l, historiographical shift away from churches as a key site of resistance to sites of support
Niemoller and a unified Christianity
1933 - German Christians win the church elections
- Jewish suicides. 1 in 4 a suicide. Wave of 3-4000 suicides during the deportations
r - Reichsmusikkammer,
- cultural revolution
Ownership and censorship - 1939 Eher owned 2/3 of the national press
Architecture - 4 balconies, Berlin Project
- at least managed to sustain consensus
- domrstic crisis didn't lead Nazis to war. Went to war in response to favourable cricumstances
- rearmament the central driver of the economy as, from the start, the nazi state had been focused on its war aims. Destruction of European Jewry should be viewed in an economic framework.
1938: Conscription of labour
1938: 1 mil in Su camps, 20,000 in Nazi camps - war the turning point for Nazi use of terror and violence, when it had always been central to the Stalinist state? 1944 - extension of slave labour camps
- war revolutionised the revolution
A war of nationalist revenge, whereas Soviet War was a war of revolution
Centrality to the Hitler Myth - plebiscitary nature of the war sustained consensus whilst reinforcing the continual success needed in Weber's theory of charismatic leadership
- traditional dip and eco history = Nazis always destined to lose
Violence and Terror
41 Gestapo offices in Frankfurt and Main
Dual terror apparatus - re-arrest Niemoller
Comapred w/ Stalinism - Identity enough to warrant prosecution, avoided the ritual fo the show trial
Foucault' panopticon: Was the difference, when combined with atmosphere of suspicion created by the gestapo, that it wasn't only the state in the centre watching everyone, but was every other citizen
Evans - analysis of newspapers shows that people in Nazi Germany knew about concentration camps, but the nazi media controllled their construction
Nicholaus Waschmann - judiciary and penal system = central
Always on a war footing - secret military sending plan of 35 mil RM in 1933 between Schacht, Bloomberg and Goring. 1935 - bread and meat rationing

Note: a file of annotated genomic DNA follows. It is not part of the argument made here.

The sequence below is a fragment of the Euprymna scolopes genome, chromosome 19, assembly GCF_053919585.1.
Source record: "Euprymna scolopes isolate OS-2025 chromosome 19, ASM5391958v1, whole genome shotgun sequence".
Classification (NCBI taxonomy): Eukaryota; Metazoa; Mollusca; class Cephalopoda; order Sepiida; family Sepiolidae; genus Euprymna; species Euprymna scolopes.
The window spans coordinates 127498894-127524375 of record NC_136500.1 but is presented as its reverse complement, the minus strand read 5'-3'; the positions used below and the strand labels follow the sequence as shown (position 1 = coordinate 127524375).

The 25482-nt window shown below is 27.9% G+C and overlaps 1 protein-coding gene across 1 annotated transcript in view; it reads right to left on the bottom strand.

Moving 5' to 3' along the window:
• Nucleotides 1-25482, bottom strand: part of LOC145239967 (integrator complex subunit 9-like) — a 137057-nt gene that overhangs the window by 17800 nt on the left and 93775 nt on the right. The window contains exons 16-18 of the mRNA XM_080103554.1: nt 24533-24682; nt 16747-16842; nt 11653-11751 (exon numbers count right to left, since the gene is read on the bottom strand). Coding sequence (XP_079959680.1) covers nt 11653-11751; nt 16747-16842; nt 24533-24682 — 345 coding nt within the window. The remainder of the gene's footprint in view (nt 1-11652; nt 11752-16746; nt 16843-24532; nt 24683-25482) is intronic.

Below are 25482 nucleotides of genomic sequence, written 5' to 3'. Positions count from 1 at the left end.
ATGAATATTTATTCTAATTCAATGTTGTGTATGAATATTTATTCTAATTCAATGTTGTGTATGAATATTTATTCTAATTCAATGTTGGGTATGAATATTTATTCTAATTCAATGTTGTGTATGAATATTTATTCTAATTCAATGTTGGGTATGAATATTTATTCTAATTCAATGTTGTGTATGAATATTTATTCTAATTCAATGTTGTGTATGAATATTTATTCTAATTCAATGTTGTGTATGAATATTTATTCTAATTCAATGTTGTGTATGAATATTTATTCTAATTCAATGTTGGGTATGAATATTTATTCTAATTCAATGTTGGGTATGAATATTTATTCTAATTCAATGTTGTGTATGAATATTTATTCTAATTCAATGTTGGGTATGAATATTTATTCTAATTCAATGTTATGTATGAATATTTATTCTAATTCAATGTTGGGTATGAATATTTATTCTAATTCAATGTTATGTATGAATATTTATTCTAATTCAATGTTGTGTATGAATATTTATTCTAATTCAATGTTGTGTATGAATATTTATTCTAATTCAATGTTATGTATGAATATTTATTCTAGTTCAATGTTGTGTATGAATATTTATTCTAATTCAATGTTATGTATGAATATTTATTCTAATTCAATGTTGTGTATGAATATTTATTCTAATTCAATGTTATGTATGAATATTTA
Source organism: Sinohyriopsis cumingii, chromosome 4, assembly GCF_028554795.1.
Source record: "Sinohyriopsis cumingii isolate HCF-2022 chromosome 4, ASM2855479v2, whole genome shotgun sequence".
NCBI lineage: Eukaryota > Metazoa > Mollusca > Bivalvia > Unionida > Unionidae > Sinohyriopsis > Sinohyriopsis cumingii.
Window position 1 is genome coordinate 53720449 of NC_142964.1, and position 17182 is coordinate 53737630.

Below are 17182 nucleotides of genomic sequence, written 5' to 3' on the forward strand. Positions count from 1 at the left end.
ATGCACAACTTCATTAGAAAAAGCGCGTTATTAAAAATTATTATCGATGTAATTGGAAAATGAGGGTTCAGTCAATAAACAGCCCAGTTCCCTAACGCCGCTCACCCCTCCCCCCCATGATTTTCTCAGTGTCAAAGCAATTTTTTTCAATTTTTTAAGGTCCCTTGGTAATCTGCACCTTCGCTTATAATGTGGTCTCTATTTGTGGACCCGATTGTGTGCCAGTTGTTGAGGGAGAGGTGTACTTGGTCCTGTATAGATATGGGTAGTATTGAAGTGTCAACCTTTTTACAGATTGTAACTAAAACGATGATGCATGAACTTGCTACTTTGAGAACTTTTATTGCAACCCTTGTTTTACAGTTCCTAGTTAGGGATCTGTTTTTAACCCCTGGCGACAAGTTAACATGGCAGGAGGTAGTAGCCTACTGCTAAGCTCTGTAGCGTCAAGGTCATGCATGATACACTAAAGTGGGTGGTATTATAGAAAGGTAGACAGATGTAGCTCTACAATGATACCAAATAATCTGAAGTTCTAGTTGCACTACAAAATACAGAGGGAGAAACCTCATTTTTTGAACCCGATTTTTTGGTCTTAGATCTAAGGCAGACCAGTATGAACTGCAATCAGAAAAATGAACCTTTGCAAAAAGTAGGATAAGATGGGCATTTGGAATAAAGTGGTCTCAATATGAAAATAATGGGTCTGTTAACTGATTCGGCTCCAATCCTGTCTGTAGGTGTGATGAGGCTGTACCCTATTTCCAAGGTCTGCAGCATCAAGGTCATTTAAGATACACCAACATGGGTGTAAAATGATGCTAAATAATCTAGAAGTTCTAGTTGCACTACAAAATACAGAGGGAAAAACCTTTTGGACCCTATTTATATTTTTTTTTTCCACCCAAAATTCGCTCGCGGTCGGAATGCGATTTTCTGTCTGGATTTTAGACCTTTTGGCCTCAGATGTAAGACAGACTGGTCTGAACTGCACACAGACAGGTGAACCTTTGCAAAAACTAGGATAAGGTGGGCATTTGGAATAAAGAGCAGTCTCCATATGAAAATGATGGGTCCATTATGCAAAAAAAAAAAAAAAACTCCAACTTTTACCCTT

1936: Von Papen's gov. in 1932 had increased tax credits . Foreign debt down, interest rates halved, GNP up 81%
An economy never going to be rready for war - Luftwaffe forecasted for 1942, Reichsbahn for 44
A horizontal community' with opportunity for all? White collar employment up 17% whereas blue collar was only up 8.4%. Patronage , 30,000 jobs in the Postal Service given to loyal Nazis
Combined with 'embourgeoisement' of German society
A national SOCIALISM? - Reich Food Estate took 25% of GDP out of private markets. Lack of a comprehensive communist or socialist eco policy means the Nazi state had less of an impact of the Organization of every day life in Nazi Germany vs the Soviet Union
Gender and Family Roles
- forced into public spheres in ways that made them more actively interact with the state
- 13 women working in the east
Only 6 children and above - not as holistic an impact as envisioned?
- letters in war. Not self-consciously styled gender revolutionaries
Comparison with Italian Fascsm
1929: Lateran Pacts of 1929 gave the Vatican, and thus the Catholic Church, its own state
1932: Pope Pius XI declared that Catholic totalitarianism occupied the spiritual zone, whilst fascism dealt with matters of material totalitarianism
Remained dominant in Sicily - Fascists failed to win seats in 1919/1921. Made no concerted attempt to destroy the local power structures in Sicily . Mutual understanding and spheres of influence